Yes JobAdder does assist advertisers choose job boards but our advice is generally the same as above. E.g. “here are the ones we recommend trying”. JobAdder then measures results applicant by applicant and allows them to slice and dice the information various ways so that they can effectively compare apples to apples.
Q. JobAdder handles around 180,000 jobs a month. What does the numbers reveal. Can you share some insights on the behavior of job seekers or advertisers? What are the biggest mistakes your clients make when dealing with job boards?
BI: The biggest area for improvement with most advertisers is that most still can’t tell you scientifically how their job boards are performing. They are still making decisions on consultant straw polls and gut feel.
Online advertising is often a recruiter’s largest non salary expense so clearly they should be able to accurately understand the effectiveness of this spend. JobAdder solves this problem and many of our clients report that this alone is more than sufficient ROI to justify implementing JobAdder.
We also spend a lot of time help advertisers understand how to write better job ads so that they get the full 30 days of value from their job ad rather than having to re post it every week or 2.
DT. We have come a long way from say ten years ago, today a job board can be built or bought off the shelf, and in a matter of minutes jobs can be distributed to hundreds of job boards. What do you see recruitment technology heading, is JobAdder investing in anything new?
BI: Yes we definitely invest heavily in new technology – our own. The biggest problem with many recruitment systems is that they don’t keep up with technology – they just keep patching up old software. Eventually you end up with patches on patches on patches. We like to pull everything apart and put it all back together again every 12 months so that we can continually improve the architecture of the system and take full advantage of new technology where appropriate.
You are right about job board technology getting less expensive, but as I have always maintained, you get what you pay for. If you pay a few thousand dollars for a piece of job board technology then expect it to be junk.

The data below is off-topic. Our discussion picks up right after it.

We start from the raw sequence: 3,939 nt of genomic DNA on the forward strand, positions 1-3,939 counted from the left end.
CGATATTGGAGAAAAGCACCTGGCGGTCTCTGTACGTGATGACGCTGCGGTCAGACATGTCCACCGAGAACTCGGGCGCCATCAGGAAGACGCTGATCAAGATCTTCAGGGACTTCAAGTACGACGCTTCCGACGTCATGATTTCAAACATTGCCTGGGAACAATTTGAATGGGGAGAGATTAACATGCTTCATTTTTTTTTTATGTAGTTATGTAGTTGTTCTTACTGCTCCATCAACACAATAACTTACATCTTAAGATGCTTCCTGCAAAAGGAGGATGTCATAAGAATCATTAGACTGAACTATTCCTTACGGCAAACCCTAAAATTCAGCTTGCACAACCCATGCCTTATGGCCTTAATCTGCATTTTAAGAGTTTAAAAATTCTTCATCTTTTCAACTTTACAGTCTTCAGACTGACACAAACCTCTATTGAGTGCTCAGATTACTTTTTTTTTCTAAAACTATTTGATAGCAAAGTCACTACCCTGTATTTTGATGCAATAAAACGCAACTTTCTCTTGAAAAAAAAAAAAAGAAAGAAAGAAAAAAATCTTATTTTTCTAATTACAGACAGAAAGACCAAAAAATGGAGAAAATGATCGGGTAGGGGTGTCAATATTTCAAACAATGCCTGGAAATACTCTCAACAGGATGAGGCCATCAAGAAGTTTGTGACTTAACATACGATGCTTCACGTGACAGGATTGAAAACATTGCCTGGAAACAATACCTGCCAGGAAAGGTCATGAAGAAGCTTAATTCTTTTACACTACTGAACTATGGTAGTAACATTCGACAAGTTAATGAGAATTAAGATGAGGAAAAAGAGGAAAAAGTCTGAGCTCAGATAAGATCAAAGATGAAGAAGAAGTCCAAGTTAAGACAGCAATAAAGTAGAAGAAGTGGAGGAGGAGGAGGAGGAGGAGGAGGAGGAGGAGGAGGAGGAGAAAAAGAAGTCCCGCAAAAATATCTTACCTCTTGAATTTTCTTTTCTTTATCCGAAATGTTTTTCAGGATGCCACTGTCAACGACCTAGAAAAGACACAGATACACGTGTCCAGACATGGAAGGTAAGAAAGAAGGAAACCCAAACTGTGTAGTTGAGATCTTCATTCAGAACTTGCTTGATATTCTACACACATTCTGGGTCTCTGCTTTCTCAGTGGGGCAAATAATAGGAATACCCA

DT. Lately, social media and networking tools like LinkedIn are the talk of town. You are a keen blogger too, what are your thoughts on social media in general, and has it in anyway affected JobAdder operations or long-term strategy?
BI: Social media is exciting and it will be an important part of everyday life over the next few years. It can also be a big time waster so we are careful to closely evaluate such emerging technologies, understand their potential impact and usages in online recruitment, and quickly move on from anything that does not add clear and present value. To date that is most of them.
Our long term strategy is to continue to build recruitment solutions that add value, that do what they say on the box and that people love to use. Social media will play a part in this but at the end of the day it will just be a part of the overall solution.
DT. Looking ahead, what are the main challenges or priorities for JobAdder? Is tackling overseas markets in the plan?
BI: Overseas markets are a possibility but for now we have plenty to do in our own market. I have worked with too many software companies that have attempted to go overseas before owning their own market. We won’t be going overseas until we have achieved a lot more of our domestic goals.
The economic conditions are exciting for us as recruiters and corporate advertisers look for ways to save money and increase efficiency. January 09 was our biggest month since launching so we are confident we are on the right track.
Our other main challenges remain the same as they have for the last 2 years. Growing a business out of cash flow is something that needs careful management. We are very proud of this achievement and will continue to grow within our means for the foreseeable future.